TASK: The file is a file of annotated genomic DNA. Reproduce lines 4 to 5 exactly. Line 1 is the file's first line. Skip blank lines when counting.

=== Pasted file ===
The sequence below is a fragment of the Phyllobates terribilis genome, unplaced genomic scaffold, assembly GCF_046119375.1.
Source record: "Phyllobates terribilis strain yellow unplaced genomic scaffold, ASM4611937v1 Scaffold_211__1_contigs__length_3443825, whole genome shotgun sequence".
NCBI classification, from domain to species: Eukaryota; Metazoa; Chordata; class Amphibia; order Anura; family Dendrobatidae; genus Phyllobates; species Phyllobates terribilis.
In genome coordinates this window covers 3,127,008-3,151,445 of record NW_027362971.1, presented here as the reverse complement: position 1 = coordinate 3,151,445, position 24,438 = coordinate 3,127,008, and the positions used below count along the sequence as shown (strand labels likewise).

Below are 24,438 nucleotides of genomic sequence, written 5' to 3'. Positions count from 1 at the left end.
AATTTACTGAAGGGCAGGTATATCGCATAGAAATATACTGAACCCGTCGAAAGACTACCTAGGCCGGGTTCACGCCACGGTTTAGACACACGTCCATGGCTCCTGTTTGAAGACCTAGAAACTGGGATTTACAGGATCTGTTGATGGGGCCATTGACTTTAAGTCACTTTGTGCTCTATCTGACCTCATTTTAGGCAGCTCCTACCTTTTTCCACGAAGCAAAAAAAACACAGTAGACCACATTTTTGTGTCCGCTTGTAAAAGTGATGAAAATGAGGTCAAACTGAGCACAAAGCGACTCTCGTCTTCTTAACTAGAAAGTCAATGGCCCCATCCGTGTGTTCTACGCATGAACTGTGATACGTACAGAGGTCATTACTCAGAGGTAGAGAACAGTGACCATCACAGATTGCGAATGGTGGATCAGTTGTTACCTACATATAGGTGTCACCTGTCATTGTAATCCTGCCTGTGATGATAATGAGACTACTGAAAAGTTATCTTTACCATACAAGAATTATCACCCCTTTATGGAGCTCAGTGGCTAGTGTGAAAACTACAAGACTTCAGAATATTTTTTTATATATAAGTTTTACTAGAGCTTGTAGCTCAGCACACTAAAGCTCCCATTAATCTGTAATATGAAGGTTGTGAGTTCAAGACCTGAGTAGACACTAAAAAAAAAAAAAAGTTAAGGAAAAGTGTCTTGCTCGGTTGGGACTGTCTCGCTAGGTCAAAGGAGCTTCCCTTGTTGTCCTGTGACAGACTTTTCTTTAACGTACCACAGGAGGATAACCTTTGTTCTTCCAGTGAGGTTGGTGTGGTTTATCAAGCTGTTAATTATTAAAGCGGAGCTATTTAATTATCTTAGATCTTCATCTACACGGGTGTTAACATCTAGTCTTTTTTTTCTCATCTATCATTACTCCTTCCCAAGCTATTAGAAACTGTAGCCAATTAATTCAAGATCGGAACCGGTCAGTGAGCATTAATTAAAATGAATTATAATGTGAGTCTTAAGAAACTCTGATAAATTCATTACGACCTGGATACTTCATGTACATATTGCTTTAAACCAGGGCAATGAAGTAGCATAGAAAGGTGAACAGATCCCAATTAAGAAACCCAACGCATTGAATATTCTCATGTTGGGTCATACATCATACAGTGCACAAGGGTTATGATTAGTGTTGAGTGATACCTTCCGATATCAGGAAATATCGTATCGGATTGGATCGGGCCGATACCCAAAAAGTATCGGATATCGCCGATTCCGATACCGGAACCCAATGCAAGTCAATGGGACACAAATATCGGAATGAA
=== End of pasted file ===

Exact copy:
In genome coordinates this window covers 3,127,008-3,151,445 of record NW_027362971.1, presented here as the reverse complement: position 1 = coordinate 3,151,445, position 24,438 = coordinate 3,127,008, and the positions used below count along the sequence as shown (strand labels likewise).

Below are 24,438 nucleotides of genomic sequence, written 5' to 3'. Positions count from 1 at the left end.